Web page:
There is hardly a lead role, but the story revolves around the recent knowledge the Vuillard matriarch Junon (Catherine Deneuve) has been diagnosed with cancer and is in need of a bone marrow transplant from a blood relative. »

- Brad Brevet

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Thanksgiving, movies, and reasons to be grateful

28 November 2009 7:31 PM, PST | EW.com - The Movie Critics | See recent EW.com - The Movie Critics news »

The gratitude lists emailed among friends and families this Thanksgiving are lovely and thoughtful, expressing heartfelt appreciation for  food, shelter, health, friends, family, babies' smiles, rainbows, Mom's lasagna, all that good stuff. The only problem is, when mentioned in the same breath as Mom and rainbows, offering thanks for the genius of Netflix looks pretty puny. But not here: Here's where movie lovers can offer up movie love in the spirit of the holiday. I'll go first: 1. Thanks to great American actors whose appearances invigorate every movie they're in. My choice trio: Philip Seymour Hoffman, Catherine Keener, and Jeffrey Wright, »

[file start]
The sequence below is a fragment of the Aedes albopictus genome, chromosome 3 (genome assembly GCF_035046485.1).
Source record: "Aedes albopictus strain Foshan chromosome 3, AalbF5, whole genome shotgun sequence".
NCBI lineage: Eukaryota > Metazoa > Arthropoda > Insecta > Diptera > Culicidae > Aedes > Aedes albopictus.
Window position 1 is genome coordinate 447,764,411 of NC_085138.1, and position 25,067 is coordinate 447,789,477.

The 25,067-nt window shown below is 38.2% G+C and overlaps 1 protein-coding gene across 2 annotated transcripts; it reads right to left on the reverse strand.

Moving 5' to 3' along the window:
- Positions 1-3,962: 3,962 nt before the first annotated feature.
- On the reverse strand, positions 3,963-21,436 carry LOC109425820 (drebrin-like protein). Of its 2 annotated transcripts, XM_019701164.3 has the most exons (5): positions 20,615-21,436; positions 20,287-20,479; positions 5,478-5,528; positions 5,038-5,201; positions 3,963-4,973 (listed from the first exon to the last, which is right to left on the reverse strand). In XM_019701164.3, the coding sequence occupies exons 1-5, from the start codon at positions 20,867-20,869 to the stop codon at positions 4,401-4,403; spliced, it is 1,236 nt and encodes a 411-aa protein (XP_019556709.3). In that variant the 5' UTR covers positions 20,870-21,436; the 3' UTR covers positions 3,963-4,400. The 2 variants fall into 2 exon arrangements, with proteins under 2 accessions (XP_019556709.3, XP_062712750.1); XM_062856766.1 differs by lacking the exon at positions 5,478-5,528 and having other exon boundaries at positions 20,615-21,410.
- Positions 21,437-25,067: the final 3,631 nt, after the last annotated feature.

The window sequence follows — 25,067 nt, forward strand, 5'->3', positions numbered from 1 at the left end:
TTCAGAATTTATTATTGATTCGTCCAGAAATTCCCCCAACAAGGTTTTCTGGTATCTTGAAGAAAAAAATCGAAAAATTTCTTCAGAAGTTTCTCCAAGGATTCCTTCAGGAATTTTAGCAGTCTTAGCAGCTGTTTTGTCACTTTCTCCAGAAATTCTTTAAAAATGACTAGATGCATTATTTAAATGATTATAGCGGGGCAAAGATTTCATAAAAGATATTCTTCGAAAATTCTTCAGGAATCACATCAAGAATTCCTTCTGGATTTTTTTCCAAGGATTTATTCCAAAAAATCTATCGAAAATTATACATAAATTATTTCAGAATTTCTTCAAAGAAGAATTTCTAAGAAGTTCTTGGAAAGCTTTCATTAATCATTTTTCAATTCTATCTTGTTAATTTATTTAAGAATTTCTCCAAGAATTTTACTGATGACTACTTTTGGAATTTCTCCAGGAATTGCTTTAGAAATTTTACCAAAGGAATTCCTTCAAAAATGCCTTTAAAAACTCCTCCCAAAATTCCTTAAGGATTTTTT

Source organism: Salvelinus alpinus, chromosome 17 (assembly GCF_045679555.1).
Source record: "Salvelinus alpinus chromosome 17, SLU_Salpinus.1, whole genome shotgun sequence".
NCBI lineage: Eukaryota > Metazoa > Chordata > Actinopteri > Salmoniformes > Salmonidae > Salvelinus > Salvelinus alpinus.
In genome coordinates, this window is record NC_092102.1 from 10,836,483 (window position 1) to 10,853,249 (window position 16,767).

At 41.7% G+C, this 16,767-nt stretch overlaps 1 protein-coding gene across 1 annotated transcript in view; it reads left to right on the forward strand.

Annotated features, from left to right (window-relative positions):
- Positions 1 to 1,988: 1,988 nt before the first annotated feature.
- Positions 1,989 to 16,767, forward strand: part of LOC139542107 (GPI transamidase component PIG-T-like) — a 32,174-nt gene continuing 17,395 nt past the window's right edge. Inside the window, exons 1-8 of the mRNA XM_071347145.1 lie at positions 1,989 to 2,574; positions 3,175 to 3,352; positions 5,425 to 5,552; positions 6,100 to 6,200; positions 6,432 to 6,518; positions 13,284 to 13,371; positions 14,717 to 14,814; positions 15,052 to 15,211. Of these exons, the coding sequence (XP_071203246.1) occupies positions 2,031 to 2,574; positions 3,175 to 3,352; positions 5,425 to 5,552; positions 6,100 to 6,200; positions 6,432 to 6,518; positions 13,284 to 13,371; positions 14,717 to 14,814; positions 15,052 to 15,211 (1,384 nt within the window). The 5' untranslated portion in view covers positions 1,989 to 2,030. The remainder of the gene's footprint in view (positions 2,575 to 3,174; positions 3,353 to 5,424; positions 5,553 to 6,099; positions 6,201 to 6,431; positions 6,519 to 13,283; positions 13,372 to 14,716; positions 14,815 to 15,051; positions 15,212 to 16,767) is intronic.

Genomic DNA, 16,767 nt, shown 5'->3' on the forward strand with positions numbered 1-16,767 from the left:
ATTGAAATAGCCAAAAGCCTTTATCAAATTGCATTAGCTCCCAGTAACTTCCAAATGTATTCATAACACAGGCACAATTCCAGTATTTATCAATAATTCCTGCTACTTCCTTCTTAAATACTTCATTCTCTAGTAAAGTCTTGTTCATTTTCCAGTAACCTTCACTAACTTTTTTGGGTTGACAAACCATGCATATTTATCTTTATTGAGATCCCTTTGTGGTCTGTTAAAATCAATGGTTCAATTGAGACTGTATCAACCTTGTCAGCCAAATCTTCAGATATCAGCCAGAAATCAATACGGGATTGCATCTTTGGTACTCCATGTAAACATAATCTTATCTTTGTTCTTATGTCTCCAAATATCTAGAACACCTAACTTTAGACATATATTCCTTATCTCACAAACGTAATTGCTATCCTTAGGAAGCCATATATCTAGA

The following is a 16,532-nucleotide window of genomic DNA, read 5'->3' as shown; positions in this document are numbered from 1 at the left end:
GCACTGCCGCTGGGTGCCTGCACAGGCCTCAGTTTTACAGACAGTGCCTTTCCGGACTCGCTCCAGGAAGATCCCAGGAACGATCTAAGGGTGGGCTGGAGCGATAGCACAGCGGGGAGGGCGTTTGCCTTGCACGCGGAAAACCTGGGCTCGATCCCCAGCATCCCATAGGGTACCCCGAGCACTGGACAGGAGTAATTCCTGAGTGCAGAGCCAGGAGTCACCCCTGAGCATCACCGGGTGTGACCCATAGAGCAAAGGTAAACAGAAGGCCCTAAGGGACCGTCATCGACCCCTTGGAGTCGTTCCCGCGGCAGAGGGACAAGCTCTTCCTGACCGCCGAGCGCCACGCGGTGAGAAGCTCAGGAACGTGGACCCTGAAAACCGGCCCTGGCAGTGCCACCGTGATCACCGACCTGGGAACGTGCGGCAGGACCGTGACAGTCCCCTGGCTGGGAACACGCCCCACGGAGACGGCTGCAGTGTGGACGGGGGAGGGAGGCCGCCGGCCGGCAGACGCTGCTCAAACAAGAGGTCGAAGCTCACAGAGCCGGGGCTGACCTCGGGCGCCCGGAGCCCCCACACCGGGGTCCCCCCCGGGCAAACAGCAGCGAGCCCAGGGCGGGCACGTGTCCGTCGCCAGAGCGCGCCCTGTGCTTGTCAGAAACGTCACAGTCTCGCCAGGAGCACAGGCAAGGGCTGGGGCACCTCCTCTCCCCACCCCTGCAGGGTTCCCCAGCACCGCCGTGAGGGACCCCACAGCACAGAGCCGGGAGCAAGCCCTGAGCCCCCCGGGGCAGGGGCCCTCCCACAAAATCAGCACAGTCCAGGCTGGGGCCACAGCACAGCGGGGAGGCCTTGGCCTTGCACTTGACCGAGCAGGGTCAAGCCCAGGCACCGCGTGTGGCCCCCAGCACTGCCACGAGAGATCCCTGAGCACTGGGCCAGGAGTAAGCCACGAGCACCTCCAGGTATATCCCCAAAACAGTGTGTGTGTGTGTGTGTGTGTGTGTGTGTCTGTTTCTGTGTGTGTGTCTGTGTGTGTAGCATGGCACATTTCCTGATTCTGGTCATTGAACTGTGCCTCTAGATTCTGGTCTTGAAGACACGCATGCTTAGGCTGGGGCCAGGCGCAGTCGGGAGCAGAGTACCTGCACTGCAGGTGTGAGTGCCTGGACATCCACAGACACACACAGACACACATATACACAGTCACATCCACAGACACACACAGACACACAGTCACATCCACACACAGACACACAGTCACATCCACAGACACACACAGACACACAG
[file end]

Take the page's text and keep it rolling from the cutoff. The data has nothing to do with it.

- Lisa Schwarzbaum

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Inside the Head of Mathieu Amalric

5 October 2009 12:41 PM, PDT | ifc.com | See recent IFC news »

"The film is really about the fact that you never know what's in the head of somebody else," muses Mathieu Amalric about "Wild Grass," the vibrant new film from director Alain Resnais, in which he plays an unconventional policeman. "I think that's what's amazing about getting old. When you see Alain Resnais, you don't think about wisdom -- he's not this sort of Buddha. No, it's crazy to do a film like that at 85 years old. It's good news!"

The French actor (and unlikely Bond villain) was one of three of the film's stars in town for the festival. He sat down with IFC's Alessandro Minoli to talk about working with a legend filmmaker, photography and where he sees himself at 85.



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Nyff: Drunk on Cinema

29 September 2009 3:16 PM, PDT | ifc.com | See recent IFC news »